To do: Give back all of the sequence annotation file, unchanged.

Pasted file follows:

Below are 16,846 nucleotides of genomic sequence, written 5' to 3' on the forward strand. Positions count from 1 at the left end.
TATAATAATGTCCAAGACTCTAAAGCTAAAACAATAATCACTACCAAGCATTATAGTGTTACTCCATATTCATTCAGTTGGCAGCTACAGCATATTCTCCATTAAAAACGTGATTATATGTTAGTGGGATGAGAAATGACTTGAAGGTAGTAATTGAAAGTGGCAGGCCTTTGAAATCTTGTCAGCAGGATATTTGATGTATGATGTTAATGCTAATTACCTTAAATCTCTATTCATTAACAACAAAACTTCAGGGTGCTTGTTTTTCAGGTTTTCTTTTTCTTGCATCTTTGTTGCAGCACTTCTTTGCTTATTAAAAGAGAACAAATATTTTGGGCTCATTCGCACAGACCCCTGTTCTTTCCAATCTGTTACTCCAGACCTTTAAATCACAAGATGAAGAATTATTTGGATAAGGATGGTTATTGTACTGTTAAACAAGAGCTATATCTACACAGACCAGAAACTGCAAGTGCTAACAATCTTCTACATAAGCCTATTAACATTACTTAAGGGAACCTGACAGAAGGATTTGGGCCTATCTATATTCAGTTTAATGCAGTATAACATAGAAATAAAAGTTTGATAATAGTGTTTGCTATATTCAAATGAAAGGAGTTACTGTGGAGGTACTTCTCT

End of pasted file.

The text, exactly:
Below are 16,846 nucleotides of genomic sequence, written 5' to 3' on the forward strand. Positions count from 1 at the left end.
TATAATAATGTCCAAGACTCTAAAGCTAAAACAATAATCACTACCAAGCATTATAGTGTTACTCCATATTCATTCAGTTGGCAGCTACAGCATATTCTCCATTAAAAACGTGATTATATGTTAGTGGGATGAGAAATGACTTGAAGGTAGTAATTGAAAGTGGCAGGCCTTTGAAATCTTGTCAGCAGGATATTTGATGTATGATGTTAATGCTAATTACCTTAAATCTCTATTCATTAACAACAAAACTTCAGGGTGCTTGTTTTTCAGGTTTTCTTTTTCTTGCATCTTTGTTGCAGCACTTCTTTGCTTATTAAAAGAGAACAAATATTTTGGGCTCATTCGCACAGACCCCTGTTCTTTCCAATCTGTTACTCCAGACCTTTAAATCACAAGATGAAGAATTATTTGGATAAGGATGGTTATTGTACTGTTAAACAAGAGCTATATCTACACAGACCAGAAACTGCAAGTGCTAACAATCTTCTACATAAGCCTATTAACATTACTTAAGGGAACCTGACAGAAGGATTTGGGCCTATCTATATTCAGTTTAATGCAGTATAACATAGAAATAAAAGTTTGATAATAGTGTTTGCTATATTCAAATGAAAGGAGTTACTGTGGAGGTACTTCTCT